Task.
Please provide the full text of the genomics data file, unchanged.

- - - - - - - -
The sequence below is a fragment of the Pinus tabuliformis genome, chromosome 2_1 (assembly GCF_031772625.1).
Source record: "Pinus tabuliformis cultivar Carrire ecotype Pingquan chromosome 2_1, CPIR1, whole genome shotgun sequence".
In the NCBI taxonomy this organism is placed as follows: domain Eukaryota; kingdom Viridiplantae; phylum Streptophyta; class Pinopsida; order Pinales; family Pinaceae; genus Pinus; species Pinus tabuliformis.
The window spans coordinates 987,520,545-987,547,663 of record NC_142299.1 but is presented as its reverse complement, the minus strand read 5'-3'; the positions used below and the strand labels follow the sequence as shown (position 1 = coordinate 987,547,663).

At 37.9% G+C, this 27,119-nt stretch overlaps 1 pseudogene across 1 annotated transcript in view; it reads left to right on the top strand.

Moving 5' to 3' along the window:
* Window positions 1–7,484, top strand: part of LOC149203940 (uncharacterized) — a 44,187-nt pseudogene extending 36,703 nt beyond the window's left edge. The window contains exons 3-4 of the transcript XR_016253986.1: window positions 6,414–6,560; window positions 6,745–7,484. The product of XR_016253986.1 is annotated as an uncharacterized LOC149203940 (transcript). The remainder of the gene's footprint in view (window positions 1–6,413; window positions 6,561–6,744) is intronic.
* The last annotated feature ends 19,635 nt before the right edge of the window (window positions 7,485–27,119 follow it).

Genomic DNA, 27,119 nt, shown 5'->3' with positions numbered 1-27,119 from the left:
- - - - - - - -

The sequence below is a fragment of the Pinus tabuliformis genome, chromosome 2_1 (assembly GCF_031772625.1).
Source record: "Pinus tabuliformis cultivar Carrire ecotype Pingquan chromosome 2_1, CPIR1, whole genome shotgun sequence".
In the NCBI taxonomy this organism is placed as follows: domain Eukaryota; kingdom Viridiplantae; phylum Streptophyta; class Pinopsida; order Pinales; family Pinaceae; genus Pinus; species Pinus tabuliformis.
The window spans coordinates 987,520,545-987,547,663 of record NC_142299.1 but is presented as its reverse complement, the minus strand read 5'-3'; the positions used below and the strand labels follow the sequence as shown (position 1 = coordinate 987,547,663).

At 37.9% G+C, this 27,119-nt stretch overlaps 1 pseudogene across 1 annotated transcript in view; it reads left to right on the top strand.

Moving 5' to 3' along the window:
* Window positions 1–7,484, top strand: part of LOC149203940 (uncharacterized) — a 44,187-nt pseudogene extending 36,703 nt beyond the window's left edge. The window contains exons 3-4 of the transcript XR_016253986.1: window positions 6,414–6,560; window positions 6,745–7,484. The product of XR_016253986.1 is annotated as an uncharacterized LOC149203940 (transcript). The remainder of the gene's footprint in view (window positions 1–6,413; window positions 6,561–6,744) is intronic.
* The last annotated feature ends 19,635 nt before the right edge of the window (window positions 7,485–27,119 follow it).

Genomic DNA, 27,119 nt, shown 5'->3' with positions numbered 1-27,119 from the left: